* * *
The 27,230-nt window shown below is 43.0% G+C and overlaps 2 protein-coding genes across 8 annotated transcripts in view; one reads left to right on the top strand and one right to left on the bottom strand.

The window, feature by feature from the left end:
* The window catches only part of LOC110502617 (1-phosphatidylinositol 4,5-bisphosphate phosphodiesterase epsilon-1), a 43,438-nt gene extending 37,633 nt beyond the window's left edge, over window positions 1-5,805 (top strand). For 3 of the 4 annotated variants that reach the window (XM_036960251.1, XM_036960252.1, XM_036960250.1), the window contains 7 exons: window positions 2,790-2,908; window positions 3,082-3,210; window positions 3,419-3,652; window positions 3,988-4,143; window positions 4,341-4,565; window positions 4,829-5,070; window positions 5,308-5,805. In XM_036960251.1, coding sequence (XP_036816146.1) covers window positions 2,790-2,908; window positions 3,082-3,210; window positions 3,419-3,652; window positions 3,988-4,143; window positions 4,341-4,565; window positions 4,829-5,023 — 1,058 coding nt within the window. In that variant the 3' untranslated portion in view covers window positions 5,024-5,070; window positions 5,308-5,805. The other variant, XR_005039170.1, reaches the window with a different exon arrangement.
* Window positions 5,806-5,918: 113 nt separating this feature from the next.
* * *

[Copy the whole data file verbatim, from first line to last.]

The 27,230-nt window shown below is 43.0% G+C and overlaps 2 protein-coding genes across 8 annotated transcripts in view; one reads left to right on the top strand and one right to left on the bottom strand.

The window, feature by feature from the left end:
* The window catches only part of LOC110502617 (1-phosphatidylinositol 4,5-bisphosphate phosphodiesterase epsilon-1), a 43,438-nt gene extending 37,633 nt beyond the window's left edge, over window positions 1-5,805 (top strand). For 3 of the 4 annotated variants that reach the window (XM_036960251.1, XM_036960252.1, XM_036960250.1), the window contains 7 exons: window positions 2,790-2,908; window positions 3,082-3,210; window positions 3,419-3,652; window positions 3,988-4,143; window positions 4,341-4,565; window positions 4,829-5,070; window positions 5,308-5,805. In XM_036960251.1, coding sequence (XP_036816146.1) covers window positions 2,790-2,908; window positions 3,082-3,210; window positions 3,419-3,652; window positions 3,988-4,143; window positions 4,341-4,565; window positions 4,829-5,023 — 1,058 coding nt within the window. In that variant the 3' untranslated portion in view covers window positions 5,024-5,070; window positions 5,308-5,805. The other variant, XR_005039170.1, reaches the window with a different exon arrangement.
* Window positions 5,806-5,918: 113 nt separating this feature from the next.